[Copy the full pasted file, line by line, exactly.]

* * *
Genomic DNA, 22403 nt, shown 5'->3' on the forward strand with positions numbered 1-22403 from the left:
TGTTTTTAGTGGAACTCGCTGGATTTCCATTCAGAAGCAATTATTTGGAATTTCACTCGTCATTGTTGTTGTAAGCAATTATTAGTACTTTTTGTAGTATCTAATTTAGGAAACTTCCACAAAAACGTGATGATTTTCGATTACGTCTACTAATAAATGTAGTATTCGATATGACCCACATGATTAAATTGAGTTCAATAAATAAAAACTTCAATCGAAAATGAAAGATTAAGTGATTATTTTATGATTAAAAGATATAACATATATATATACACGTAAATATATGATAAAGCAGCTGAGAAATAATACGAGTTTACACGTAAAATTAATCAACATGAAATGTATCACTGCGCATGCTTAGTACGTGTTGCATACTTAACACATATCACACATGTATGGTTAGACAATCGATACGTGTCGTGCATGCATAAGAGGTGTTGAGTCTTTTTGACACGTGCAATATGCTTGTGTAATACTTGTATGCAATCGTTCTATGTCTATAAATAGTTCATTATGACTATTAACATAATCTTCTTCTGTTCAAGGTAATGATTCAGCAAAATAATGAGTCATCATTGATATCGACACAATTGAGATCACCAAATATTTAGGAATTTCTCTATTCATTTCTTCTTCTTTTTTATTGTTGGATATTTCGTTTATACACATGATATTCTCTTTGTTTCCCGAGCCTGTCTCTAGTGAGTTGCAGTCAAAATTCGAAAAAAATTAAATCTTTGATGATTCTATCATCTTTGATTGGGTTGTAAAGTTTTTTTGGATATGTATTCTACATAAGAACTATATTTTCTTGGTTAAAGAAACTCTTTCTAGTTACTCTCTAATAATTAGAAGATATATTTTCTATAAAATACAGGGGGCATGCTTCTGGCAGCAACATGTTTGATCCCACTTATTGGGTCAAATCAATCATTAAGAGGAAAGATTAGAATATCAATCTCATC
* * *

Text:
Genomic DNA, 22403 nt, shown 5'->3' on the forward strand with positions numbered 1-22403 from the left:
TGTTTTTAGTGGAACTCGCTGGATTTCCATTCAGAAGCAATTATTTGGAATTTCACTCGTCATTGTTGTTGTAAGCAATTATTAGTACTTTTTGTAGTATCTAATTTAGGAAACTTCCACAAAAACGTGATGATTTTCGATTACGTCTACTAATAAATGTAGTATTCGATATGACCCACATGATTAAATTGAGTTCAATAAATAAAAACTTCAATCGAAAATGAAAGATTAAGTGATTATTTTATGATTAAAAGATATAACATATATATATACACGTAAATATATGATAAAGCAGCTGAGAAATAATACGAGTTTACACGTAAAATTAATCAACATGAAATGTATCACTGCGCATGCTTAGTACGTGTTGCATACTTAACACATATCACACATGTATGGTTAGACAATCGATACGTGTCGTGCATGCATAAGAGGTGTTGAGTCTTTTTGACACGTGCAATATGCTTGTGTAATACTTGTATGCAATCGTTCTATGTCTATAAATAGTTCATTATGACTATTAACATAATCTTCTTCTGTTCAAGGTAATGATTCAGCAAAATAATGAGTCATCATTGATATCGACACAATTGAGATCACCAAATATTTAGGAATTTCTCTATTCATTTCTTCTTCTTTTTTATTGTTGGATATTTCGTTTATACACATGATATTCTCTTTGTTTCCCGAGCCTGTCTCTAGTGAGTTGCAGTCAAAATTCGAAAAAAATTAAATCTTTGATGATTCTATCATCTTTGATTGGGTTGTAAAGTTTTTTTGGATATGTATTCTACATAAGAACTATATTTTCTTGGTTAAAGAAACTCTTTCTAGTTACTCTCTAATAATTAGAAGATATATTTTCTATAAAATACAGGGGGCATGCTTCTGGCAGCAACATGTTTGATCCCACTTATTGGGTCAAATCAATCATTAAGAGGAAAGATTAGAATATCAATCTCATC